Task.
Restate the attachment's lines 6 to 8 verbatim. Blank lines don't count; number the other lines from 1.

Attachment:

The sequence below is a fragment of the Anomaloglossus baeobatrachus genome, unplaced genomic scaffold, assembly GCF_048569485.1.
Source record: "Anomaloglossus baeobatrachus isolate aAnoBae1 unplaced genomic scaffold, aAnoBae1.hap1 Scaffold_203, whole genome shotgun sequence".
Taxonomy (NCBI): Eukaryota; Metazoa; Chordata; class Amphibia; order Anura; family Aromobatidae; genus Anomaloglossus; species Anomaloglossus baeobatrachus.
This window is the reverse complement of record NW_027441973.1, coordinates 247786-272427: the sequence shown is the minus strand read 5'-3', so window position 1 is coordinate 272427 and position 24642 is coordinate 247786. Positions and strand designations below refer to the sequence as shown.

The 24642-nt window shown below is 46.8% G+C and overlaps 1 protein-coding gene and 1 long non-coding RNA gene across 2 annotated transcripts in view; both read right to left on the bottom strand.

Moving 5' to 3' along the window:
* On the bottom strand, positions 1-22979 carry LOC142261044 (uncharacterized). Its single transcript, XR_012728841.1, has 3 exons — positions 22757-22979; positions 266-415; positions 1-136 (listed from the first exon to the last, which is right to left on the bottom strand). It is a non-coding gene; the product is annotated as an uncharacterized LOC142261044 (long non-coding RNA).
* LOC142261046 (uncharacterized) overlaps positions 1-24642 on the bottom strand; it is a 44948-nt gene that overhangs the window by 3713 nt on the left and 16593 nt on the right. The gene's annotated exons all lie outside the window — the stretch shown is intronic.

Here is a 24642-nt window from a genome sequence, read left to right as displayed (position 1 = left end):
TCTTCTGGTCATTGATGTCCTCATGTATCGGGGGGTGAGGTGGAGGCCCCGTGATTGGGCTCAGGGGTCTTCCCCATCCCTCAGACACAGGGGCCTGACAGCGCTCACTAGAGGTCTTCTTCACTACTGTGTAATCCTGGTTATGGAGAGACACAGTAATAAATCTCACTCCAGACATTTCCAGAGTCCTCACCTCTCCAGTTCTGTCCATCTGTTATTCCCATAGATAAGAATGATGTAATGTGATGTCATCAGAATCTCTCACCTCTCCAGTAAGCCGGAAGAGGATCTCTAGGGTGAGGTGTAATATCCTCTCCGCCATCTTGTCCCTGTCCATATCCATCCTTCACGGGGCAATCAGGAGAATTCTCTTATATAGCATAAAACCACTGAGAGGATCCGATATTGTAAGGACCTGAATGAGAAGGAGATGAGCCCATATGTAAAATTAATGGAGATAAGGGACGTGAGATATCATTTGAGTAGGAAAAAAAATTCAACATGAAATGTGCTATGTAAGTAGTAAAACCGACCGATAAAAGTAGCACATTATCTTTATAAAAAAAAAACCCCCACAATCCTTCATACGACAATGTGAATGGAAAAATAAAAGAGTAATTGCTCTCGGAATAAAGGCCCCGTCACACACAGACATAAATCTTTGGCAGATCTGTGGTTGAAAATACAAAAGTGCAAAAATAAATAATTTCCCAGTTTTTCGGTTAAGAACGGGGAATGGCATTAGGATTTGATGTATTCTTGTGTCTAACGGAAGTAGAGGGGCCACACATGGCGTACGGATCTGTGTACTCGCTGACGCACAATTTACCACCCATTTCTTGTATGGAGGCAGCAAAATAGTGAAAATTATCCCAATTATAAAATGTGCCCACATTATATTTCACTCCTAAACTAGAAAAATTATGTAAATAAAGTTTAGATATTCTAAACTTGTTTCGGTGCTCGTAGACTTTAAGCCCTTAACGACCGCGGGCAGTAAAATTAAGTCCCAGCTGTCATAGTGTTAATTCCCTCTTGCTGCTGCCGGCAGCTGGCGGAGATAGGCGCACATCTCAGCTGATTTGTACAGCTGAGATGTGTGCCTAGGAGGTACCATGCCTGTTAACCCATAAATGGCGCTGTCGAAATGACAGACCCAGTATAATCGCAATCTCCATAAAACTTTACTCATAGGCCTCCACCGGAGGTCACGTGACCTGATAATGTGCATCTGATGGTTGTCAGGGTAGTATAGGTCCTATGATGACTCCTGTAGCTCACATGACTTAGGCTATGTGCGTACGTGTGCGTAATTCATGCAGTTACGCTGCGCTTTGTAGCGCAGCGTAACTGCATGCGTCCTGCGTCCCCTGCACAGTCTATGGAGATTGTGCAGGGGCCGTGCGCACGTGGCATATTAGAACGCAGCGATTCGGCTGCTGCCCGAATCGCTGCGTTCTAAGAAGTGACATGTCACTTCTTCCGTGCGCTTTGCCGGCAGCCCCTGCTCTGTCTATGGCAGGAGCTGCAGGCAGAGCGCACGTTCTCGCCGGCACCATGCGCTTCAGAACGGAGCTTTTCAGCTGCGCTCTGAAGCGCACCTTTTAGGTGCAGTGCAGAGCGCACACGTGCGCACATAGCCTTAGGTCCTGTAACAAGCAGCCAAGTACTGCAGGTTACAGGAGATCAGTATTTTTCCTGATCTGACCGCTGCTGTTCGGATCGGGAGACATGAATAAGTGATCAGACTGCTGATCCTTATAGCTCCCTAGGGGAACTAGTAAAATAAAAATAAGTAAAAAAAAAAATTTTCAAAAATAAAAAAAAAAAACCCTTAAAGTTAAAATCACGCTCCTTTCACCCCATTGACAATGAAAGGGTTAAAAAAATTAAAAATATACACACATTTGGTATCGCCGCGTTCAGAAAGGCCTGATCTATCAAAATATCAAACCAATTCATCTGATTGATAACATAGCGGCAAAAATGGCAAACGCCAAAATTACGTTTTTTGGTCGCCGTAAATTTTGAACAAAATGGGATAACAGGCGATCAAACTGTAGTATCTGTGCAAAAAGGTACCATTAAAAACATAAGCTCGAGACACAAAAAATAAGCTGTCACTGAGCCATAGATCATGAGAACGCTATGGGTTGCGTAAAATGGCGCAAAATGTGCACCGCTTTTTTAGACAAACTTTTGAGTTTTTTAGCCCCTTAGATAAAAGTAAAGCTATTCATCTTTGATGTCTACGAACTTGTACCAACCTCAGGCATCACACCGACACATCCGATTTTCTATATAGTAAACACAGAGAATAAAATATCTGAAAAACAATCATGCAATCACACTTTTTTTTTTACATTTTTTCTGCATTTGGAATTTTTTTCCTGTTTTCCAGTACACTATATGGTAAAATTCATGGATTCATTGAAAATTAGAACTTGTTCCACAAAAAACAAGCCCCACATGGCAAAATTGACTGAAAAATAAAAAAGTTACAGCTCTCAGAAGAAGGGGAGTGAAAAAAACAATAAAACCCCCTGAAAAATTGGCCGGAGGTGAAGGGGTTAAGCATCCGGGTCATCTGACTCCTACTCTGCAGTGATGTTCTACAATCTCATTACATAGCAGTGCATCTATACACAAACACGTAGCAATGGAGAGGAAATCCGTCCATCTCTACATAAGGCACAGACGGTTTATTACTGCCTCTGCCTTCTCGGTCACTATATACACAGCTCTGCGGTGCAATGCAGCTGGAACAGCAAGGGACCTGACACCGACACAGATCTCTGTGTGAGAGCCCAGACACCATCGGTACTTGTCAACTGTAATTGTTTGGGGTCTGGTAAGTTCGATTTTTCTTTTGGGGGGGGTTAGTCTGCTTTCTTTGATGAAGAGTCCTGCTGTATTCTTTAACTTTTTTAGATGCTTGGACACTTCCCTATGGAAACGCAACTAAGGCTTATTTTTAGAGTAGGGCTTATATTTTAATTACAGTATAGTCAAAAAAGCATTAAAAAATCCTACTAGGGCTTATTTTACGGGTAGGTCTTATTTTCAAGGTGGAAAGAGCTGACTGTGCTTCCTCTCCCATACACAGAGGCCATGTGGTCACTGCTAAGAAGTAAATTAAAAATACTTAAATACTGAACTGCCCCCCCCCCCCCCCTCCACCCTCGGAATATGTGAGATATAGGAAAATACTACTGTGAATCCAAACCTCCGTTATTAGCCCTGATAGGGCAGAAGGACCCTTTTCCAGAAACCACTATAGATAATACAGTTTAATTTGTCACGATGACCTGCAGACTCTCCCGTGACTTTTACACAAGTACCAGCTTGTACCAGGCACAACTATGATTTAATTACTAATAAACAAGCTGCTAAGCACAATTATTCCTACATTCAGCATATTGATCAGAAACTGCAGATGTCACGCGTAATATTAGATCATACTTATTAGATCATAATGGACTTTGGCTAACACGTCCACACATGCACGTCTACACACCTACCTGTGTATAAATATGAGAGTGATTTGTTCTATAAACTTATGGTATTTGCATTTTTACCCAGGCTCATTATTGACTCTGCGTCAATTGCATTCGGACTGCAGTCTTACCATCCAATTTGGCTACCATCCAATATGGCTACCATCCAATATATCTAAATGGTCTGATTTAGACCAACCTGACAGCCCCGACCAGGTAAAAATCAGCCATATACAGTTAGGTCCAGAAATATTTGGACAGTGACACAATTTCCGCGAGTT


Moving 5' to 3' along the window:
* On the bottom strand, positions 1-22979 carry LOC142261044 (uncharacterized). Its single transcript, XR_012728841.1, has 3 exons — positions 22757-22979; positions 266-415; positions 1-136 (listed from the first exon to the last, which is right to left on the bottom strand). It is a non-coding gene; the product is annotated as an uncharacterized LOC142261044 (long non-coding RNA).
* LOC142261046 (uncharacterized) overlaps positions 1-24642 on the bottom strand; it is a 44948-nt gene that overhangs the window by 3713 nt on the left and 16593 nt on the right. The gene's annotated exons all lie outside the window — the stretch shown is intronic.